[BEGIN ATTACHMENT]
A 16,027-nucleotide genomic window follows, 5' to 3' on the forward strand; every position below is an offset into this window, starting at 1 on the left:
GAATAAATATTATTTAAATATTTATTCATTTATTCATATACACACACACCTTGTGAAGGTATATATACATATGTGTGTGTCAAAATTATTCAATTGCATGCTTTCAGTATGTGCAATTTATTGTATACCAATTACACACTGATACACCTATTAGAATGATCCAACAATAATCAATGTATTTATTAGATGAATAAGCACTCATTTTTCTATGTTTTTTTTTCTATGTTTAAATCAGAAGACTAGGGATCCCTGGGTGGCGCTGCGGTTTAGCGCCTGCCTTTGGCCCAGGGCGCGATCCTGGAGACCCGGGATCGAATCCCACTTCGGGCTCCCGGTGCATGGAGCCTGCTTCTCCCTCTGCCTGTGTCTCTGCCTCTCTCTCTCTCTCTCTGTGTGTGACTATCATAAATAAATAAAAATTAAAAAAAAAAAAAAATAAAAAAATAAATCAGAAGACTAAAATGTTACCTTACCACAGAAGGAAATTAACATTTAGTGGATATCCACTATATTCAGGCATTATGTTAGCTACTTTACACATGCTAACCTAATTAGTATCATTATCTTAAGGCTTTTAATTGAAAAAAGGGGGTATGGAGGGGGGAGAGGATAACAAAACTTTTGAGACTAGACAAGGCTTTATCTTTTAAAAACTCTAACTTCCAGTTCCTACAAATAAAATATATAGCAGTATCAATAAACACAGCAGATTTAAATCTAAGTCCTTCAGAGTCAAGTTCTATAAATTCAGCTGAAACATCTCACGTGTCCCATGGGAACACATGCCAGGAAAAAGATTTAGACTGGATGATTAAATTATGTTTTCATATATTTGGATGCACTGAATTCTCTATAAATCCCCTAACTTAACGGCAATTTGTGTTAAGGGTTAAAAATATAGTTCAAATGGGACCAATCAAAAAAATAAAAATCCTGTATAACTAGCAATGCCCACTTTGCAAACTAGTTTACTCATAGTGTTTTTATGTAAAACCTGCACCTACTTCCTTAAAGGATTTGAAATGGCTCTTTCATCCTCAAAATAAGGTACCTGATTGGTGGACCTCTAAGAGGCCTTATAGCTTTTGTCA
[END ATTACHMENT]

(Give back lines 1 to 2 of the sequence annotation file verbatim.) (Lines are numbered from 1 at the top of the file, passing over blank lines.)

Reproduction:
A 16,027-nucleotide genomic window follows, 5' to 3' on the forward strand; every position below is an offset into this window, starting at 1 on the left:
GAATAAATATTATTTAAATATTTATTCATTTATTCATATACACACACACCTTGTGAAGGTATATATACATATGTGTGTGTCAAAATTATTCAATTGCATGCTTTCAGTATGTGCAATTTATTGTATACCAATTACACACTGATACACCTATTAGAATGATCCAACAATAATCAATGTATTTATTAGATGAATAAGCACTCATTTTTCTATGTTTTTTTTTCTATGTTTAAATCAGAAGACTAGGGATCCCTGGGTGGCGCTGCGGTTTAGCGCCTGCCTTTGGCCCAGGGCGCGATCCTGGAGACCCGGGATCGAATCCCACTTCGGGCTCCCGGTGCATGGAGCCTGCTTCTCCCTCTGCCTGTGTCTCTGCCTCTCTCTCTCTCTCTCTGTGTGTGACTATCATAAATAAATAAAAATTAAAAAAAAAAAAAAATAAAAAAATAAATCAGAAGACTAAAATGTTACCTTACCACAGAAGGAAATTAACATTTAGTGGATATCCACTATATTCAGGCATTATGTTAGCTACTTTACACATGCTAACCTAATTAGTATCATTATCTTAAGGCTTTTAATTGAAAAAAGGGGGTATGGAGGGGGGAGAGGATAACAAAACTTTTGAGACTAGACAAGGCTTTATCTTTTAAAAACTCTAACTTCCAGTTCCTACAAATAAAATATATAGCAGTATCAATAAACACAGCAGATTTAAATCTAAGTCCTTCAGAGTCAAGTTCTATAAATTCAGCTGAAACATCTCACGTGTCCCATGGGAACACATGCCAGGAAAAAGATTTAGACTGGATGATTAAATTATGTTTTCATATATTTGGATGCACTGAATTCTCTATAAATCCCCTAACTTAACGGCAATTTGTGTTAAGGGTTAAAAATATAGTTCAAATGGGACCAATCAAAAAAATAAAAATCCTGTATAACTAGCAATGCCCACTTTGCAAACTAGTTTACTCATAGTGTTTTTATGTAAAACCTGCACCTACTTCCTTAAAGGATTTGAAATGGCTCTTTCATCCTCAAAATAAGGTACCTGATTGGTGGACCTCTAAGAGGCCTTATAGCTTTTGTCA